Nation e-Edition

Another view on reparation

By Grenville Phillips II

| Mon, August 12, 2013 - 12:00 AM


Sir Hilary Beckles and others have presented compelling moral and legal arguments for reparations from Britain for Caribbean slavery.

Recent reparation payments to other victim groups suggest that the payment of Caribbean reparation claims is achievable.

We currently have national and regional task forces pursuing reparations, and our Minister of Culture has recently declared that we should continue to pursue them.

Britain appears not to want to discuss the issue of reparations. What the various reparations groups want as a first step is an honest discussion which requires the presentation of diverse arguments, with the hope of converging to a common view.

Engaging in discussion among those with similar views is not a discussion, but an agreement. To aid the discussion, allow me to present a view for consideration.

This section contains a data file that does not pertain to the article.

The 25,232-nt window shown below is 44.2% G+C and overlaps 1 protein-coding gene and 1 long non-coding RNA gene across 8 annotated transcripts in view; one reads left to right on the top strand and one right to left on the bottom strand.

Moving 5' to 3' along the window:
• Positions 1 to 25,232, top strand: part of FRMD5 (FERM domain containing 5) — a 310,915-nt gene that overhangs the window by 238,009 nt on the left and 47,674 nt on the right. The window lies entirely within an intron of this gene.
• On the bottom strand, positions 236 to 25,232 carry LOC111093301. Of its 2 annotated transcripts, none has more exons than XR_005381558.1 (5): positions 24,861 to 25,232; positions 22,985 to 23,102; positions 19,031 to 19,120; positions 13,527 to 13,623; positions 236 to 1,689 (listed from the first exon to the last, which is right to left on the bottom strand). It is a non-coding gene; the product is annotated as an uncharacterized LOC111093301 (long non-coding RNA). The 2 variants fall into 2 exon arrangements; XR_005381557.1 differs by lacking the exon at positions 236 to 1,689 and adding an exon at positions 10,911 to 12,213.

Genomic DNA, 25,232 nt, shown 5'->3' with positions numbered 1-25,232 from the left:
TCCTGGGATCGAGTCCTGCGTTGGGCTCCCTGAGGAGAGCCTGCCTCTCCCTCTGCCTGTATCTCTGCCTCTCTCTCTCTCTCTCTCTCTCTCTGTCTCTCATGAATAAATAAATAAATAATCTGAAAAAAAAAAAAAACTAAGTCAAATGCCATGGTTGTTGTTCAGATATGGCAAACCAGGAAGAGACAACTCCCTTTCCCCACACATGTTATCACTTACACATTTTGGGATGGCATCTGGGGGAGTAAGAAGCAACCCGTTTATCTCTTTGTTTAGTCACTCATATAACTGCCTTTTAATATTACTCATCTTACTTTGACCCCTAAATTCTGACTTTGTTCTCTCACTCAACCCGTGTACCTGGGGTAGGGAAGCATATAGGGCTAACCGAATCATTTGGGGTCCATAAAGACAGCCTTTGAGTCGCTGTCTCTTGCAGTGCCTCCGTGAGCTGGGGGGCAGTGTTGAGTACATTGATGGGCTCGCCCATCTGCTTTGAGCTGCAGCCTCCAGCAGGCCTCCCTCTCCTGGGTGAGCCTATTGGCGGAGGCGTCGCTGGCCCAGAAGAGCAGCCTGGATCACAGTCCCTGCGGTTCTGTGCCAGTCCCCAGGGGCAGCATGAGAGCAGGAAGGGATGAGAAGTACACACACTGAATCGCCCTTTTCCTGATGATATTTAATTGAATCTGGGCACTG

I agree with Sir Hilary on the damage that was done, who was ultimately responsible, and who should pay. To my mind, the moral and legal arguments in favour of reparations are sufficiently compelling to be indisputable.

The view that must be honestly addressed is whether being granted Independence was sufficient compensation. With Independence, we gained ownership of the island’s crown holdings including lands, infrastructure and institutions.

We were prepared to manage this island with a well-educated and trained civil service. After Independence, our Government took possession of many church schools, the planters’ plantations, the private sector’s public transportation system etc.

As descendents of slaves, we have elected leaders who have provided all citizens with taxpayer-funded education, health and welfare services, and regulated opportunities to purchase and sell goods and services.

To further this discussion, perhaps we can quantify the value of what we have received, in order to determine whether it is more or less than what we are claiming.

What we have received is this wonderful country, its institutions and infrastructure, and the legacy of a well-educated professional class out of which emerged many of our public officers and politicians.

Barbados appears to have been the most prepared to succeed as a nation.

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